Not fade away

Cover story While most Ethiopians have kept scrupulously silent about the terror they endured under the Derg regime, Hirut Abebe-Jiri has made loud remembrance her life's work.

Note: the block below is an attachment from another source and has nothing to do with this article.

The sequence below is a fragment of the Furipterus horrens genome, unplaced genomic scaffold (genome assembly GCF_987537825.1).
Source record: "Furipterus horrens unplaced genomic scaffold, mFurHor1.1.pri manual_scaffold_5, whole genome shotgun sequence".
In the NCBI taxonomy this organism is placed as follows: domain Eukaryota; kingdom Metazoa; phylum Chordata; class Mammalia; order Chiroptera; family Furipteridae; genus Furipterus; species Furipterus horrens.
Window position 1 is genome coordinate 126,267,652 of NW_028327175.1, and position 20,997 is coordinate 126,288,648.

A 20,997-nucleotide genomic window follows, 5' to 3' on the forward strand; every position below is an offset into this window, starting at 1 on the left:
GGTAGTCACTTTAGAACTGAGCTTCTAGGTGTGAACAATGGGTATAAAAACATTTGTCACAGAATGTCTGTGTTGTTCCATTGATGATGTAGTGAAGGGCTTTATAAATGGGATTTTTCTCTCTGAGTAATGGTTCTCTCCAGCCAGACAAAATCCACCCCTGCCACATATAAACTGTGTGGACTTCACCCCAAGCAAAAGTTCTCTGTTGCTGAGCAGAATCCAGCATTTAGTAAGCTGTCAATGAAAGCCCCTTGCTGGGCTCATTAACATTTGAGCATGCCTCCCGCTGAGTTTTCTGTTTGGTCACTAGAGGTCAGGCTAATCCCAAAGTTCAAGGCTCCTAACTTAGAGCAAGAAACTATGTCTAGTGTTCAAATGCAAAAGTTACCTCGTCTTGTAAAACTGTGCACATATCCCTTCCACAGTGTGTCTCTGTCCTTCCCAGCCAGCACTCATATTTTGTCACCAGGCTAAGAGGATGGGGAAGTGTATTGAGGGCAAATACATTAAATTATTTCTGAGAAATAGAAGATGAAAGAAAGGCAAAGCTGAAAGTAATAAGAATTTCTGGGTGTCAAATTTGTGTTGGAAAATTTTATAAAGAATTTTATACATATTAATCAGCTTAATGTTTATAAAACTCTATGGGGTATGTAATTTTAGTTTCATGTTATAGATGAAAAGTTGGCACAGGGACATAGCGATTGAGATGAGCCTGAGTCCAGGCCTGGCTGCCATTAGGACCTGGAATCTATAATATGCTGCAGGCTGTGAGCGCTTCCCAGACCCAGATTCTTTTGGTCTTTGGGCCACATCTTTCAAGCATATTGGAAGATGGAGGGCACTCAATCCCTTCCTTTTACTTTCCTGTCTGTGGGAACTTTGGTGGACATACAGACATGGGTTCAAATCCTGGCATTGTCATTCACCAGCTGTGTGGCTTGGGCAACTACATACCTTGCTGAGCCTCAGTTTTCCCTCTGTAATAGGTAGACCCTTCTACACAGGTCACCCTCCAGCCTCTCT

Hirut Abebe, who is setting up an archive of documents from the Red Terror: "People had moved on. They'd forgotten about that time. They wanted change. I was stuck, like time had never moved."